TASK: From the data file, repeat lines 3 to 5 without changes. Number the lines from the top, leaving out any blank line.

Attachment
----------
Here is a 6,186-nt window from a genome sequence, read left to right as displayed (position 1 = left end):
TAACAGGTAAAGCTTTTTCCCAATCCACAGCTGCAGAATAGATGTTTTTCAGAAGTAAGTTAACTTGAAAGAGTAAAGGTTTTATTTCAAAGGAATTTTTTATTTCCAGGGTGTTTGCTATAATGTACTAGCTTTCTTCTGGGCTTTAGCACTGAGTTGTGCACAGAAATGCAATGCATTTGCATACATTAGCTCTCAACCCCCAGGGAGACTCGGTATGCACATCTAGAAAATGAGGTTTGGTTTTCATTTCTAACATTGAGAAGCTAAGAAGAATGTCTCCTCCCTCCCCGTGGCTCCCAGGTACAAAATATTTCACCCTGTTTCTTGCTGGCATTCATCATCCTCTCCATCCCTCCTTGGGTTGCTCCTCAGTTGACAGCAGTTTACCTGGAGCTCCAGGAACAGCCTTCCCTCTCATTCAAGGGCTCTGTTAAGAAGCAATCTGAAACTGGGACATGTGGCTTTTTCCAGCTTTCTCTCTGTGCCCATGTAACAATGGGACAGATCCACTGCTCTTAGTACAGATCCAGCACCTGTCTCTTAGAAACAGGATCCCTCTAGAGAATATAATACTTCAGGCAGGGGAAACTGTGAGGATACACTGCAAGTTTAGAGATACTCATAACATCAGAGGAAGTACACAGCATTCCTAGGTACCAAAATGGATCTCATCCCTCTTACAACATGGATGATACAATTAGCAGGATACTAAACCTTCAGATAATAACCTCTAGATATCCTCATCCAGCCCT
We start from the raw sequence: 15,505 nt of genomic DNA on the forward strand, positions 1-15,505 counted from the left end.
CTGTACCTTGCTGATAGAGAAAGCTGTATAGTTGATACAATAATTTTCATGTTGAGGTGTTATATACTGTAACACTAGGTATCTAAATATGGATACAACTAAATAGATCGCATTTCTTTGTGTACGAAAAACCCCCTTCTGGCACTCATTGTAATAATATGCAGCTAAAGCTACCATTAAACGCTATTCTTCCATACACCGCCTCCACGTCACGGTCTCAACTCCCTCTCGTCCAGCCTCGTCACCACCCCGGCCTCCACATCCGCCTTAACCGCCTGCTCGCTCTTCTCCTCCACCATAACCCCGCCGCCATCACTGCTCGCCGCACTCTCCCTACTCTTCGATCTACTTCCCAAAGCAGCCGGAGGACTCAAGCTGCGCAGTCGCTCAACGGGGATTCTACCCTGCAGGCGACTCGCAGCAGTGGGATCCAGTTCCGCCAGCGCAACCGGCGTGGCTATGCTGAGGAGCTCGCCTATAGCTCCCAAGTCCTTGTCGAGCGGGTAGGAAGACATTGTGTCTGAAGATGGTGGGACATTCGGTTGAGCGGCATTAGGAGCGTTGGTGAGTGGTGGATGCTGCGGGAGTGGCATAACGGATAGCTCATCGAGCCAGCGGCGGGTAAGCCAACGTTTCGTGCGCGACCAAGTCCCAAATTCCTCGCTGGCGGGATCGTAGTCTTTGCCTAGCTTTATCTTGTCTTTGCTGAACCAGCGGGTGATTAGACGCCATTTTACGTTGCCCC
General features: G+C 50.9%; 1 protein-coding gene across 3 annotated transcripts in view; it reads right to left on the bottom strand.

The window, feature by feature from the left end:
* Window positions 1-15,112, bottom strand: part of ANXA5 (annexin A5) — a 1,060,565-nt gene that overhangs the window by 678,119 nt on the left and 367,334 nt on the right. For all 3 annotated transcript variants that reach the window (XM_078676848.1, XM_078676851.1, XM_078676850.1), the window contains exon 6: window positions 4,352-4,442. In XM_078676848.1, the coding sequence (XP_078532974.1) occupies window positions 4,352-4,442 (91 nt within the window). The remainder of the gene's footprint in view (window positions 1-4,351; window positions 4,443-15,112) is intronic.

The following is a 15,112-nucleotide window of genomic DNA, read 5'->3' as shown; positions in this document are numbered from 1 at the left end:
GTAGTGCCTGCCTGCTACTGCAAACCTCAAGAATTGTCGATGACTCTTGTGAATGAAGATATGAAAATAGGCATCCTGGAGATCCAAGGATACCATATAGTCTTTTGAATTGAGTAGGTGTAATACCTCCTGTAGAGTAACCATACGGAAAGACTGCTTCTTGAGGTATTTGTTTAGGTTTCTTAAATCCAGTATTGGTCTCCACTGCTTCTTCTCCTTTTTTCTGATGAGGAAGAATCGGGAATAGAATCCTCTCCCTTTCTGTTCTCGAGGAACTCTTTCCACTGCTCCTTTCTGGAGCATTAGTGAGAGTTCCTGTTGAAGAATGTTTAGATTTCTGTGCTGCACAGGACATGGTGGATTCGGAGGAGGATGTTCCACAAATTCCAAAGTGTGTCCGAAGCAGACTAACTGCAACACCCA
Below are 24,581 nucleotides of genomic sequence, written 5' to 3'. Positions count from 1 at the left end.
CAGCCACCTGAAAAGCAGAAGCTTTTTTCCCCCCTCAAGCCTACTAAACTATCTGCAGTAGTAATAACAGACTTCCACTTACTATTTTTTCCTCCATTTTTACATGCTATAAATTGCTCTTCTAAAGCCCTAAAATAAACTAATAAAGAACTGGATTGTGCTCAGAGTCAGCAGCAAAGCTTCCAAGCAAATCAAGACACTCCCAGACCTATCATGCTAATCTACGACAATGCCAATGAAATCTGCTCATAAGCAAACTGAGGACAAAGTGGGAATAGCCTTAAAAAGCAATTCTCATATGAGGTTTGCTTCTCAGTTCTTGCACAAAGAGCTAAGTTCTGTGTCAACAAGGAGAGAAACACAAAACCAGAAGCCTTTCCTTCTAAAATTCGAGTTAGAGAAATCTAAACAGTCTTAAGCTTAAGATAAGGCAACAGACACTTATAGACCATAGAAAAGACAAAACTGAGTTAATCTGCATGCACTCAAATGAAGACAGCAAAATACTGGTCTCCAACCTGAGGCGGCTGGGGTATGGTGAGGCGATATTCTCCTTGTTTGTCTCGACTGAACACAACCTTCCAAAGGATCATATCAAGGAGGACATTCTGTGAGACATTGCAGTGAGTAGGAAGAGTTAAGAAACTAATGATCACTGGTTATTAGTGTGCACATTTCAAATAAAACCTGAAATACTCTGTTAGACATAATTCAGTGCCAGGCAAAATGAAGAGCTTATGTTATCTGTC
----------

We start from the raw sequence: 15,505 nt of genomic DNA on the forward strand, positions 1-15,505 counted from the left end.
CTGTACCTTGCTGATAGAGAAAGCTGTATAGTTGATACAATAATTTTCATGTTGAGGTGTTATATACTGTAACACTAGGTATCTAAATATGGATACAACTAAATAGATCGCATTTCTTTGTGTACGAAAAACCCCCTTCTGGCACTCATTGTAATAATATGCAGCTAAAGCTACCATTAAACGCTATTCTTCCATACACCGCCTCCACGTCACGGTCTCAACTCCCTCTCGTCCAGCCTCGTCACCACCCCGGCCTCCACATCCGCCTTAACCGCCTGCTCGCTCTTCTCCTCCACCATAACCCCGCCGCCATCACTGCTCGCCGCACTCTCCCTACTCTTCGATCTACTTCCCAAAGCAGCCGGAGGACTCAAGCTGCGCAGTCGCTCAACGGGGATTCTACCCTGCAGGCGACTCGCAGCAGTGGGATCCAGTTCCGCCAGCGCAACCGGCGTGGCTATGCTGAGGAGCTCGCCTATAGCTCCCAAGTCCTTGTCGAGCGGGTAGGAAGACATTGTGTCTGAAGATGGTGGGACATTCGGTTGAGCGGCATTAGGAGCGTTGGTGAGTGGTGGATGCTGCGGGAGTGGCATAACGGATAGCTCATCGAGCCAGCGGCGGGTAAGCCAACGTTTCGTGCGCGACCAAGTCCCAAATTCCTCGCTGGCGGGATCGTAGTCTTTGCCTAGCTTTATCTTGTCTTTGCTGAACCAGCGGGTGATTAGACGCCATTTTACGTTGCCCC
General features: G+C 50.9%; 1 protein-coding gene across 3 annotated transcripts in view; it reads right to left on the bottom strand.